The Castle Run Series is part of the Castle Triathlon series, which are events hosted at a selection of iconic castles across the UK. My local one was at Castle Howard, North Yorkshire and included a full weekend of racing with the half marathon taking part on Sunday.

My friend had found discounted places on Groupon and the course was described as ‘undulating’ so we entered as part of training for the Loch Ness marathon.

Before the race
We received nothing through the post and no emails regarding the start time – checking the race day information on the website, it wasn’t any clearer and resulted in me emailing the event who answered my questions. Maybe this is common with triathlons, but you receive a text with your wave start time the week of the race. It all seemed a little last minute to me as I like to plan, however, Friday lunchtime I finally received a text with the 10.30am start time!

Being local we know the A64 gets rammed with coast traffic on sunny days, so we set off early to avoid queues and this gave us chance to watch and cheer on the triathletes.

It seemed to be a little disorganised upon arrival. After repeating our names several times we received our race numbers. (It’s since become apparent that my friend received the wrong number in the registration tent and ran the whole race as a man with a foreign name).

Once we were in the actual event I could fault it. Plenty of food and drink and a few good shopping opportunities. Spectators were really well catered for. After choosing our post-race feast of curry we headed over to the lake to watch the 9 am swim wave. Really inspiring stuff – a tri could be next years challenge. How far can I get on a mint green bike with a basket?

During the race
The run kicked off at 10.30am. The half marathon was 2 loops of hilly trail. I say, hilly, it wasn’t actually that bad. The first 5k was horrendous, so horrendous I was convinced I was pulling out when I reached the end of the first loop.

‘I don’t care about a medal’

’10k is better than nothing, right?’

‘It’s too hot for this, my hands have swollen up.’

Then I remembered some friends of mine did 100k at Race to the Stones a few weeks ago. I told myself to (wo)man-up and get on with it.

There were large sun-exposed areas which were hard going in the baking heat. It was uneven terrain in places, the ground had cracked so you had to watch your footing and it was really dry underfoot which made it dusty. Then there were the passing triathletes. I admire their stamina and commend their commitment to training, however, some of them really need to work on their manners.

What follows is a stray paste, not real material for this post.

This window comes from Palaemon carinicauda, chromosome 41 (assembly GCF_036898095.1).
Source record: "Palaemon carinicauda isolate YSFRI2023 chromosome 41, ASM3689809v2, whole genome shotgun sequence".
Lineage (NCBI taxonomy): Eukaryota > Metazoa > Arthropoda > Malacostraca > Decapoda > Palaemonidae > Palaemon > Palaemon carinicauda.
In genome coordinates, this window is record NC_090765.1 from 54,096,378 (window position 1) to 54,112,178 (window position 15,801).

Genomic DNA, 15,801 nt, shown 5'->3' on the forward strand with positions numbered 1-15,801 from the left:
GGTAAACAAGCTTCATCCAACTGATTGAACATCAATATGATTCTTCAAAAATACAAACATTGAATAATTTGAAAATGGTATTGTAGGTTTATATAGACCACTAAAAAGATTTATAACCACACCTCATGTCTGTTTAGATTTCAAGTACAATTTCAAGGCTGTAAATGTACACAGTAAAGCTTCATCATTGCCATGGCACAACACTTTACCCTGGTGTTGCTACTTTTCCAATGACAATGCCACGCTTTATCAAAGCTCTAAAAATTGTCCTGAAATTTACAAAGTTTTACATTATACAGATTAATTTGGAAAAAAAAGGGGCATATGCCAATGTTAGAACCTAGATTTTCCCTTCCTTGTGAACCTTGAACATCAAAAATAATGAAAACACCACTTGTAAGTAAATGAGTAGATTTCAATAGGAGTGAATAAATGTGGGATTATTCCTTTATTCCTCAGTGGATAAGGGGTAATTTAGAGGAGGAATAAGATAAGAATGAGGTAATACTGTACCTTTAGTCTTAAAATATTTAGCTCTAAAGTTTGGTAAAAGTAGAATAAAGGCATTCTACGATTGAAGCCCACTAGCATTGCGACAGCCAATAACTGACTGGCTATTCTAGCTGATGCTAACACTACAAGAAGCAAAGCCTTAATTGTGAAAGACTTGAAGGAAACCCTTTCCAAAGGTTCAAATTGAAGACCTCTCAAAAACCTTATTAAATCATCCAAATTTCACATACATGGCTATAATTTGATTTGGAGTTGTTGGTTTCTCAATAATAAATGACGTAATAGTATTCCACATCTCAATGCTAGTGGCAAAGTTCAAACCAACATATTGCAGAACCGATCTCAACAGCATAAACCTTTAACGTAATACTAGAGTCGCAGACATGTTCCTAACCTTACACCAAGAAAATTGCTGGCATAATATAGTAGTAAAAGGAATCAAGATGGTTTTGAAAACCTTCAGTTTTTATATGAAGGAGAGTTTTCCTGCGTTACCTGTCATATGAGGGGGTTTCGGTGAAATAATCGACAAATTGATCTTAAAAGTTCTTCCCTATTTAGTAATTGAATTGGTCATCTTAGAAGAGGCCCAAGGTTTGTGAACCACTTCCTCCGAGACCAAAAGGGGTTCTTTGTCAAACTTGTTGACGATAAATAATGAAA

Some gave you no warning they were approaching until you could feel that they were right behind you. Then they expected you to stop / suddenly move. Others did shout ‘approaching left/right/middle’ to let you know they were coming up behind you, which was fine.

There seemed to be a lot of frustration as very few thanked you as they passed. I get it, no one likes coming across an obstacle that slows you down mid-race. But we had all paid to enter, so everyone on that course had as much right to be there.

Being on the slower side as I’m recovering from injury (how long can I use that excuse for?) I felt inferior. I also became very aware of my size (there is NOTHING on these guys) you can tell they don’t enjoy a pizza and a beer on a Friday night.

The second half of the loop was in the woods so shadier and you could get a decent run in places. Due to the heat, we had decided on a run-walk strategy – as did a lot of participants we chatted to on the course, all of us questioning ‘why are we doing this?’ ‘I didn’t expect it to be this hot.’

We made it around the first loop, reassured there was some shade we carried on for the second. We knew it would be slow so we had a toilet break before we continued on. My leggings were so sweaty it was like trying to get a wet swimsuit back on.

The plan was the same, walk the sun-exposed areas and run the shade. I found it more enjoyable than the first loop. The approaching triathletes weren’t as fast, they were more chatty and we encouraged each other in passing. My friend and I had stuck together throughout the whole thing, until the last 2k where she told me to go ahead. I sped up purely to get it over with quicker, to be greeted with an uphill finish.

The spectators along the finish were amazing. After a tough run where I wanted to quit, I was greeted by complete strangers applauding me for my (slow) efforts. I could’ve burst into tears. As Castle Howard was open to the public there were plenty of visitors on the course nearer the house, elderly couples out for a Sunday stroll ‘rather you than me’ ‘ooh it’s a warm day for it’ ‘that looks like hard work’ which was lovely.

Post race
Crossing the finish line you were handed your medal and volunteers were there handing out drinks. The finish line buffet was the best bit drinks/watermelon/jelly babies/Soreen.

Finish time of 2hrs 42 – not that I was bothered, I was just glad it was over. I’ve filed it under the ‘worst races ever’ along with the Huddersfield Half and the Dales Trails 20.

When we arrived back at the car the temperature gauge read 35 degrees.

Entry Cost: £25.00 (reduced from £34.00 with a Groupon deal)
Water stations:
 Every couple of miles – paper cups
Parking: Plenty (free)
Photos: Yes
Baggage Facilities: Yes, but didn’t use.
Post-Race Goodies: T-shirt  / medal / water 
Highlights: An odd one but, the drinks stations – the volunteers there were brilliant. Keeping runners spirits up whilst handing out water / coke / gels and filling up water bottles for them.
Low points: Lack of communication before the race. Warm day (not the fault of the race).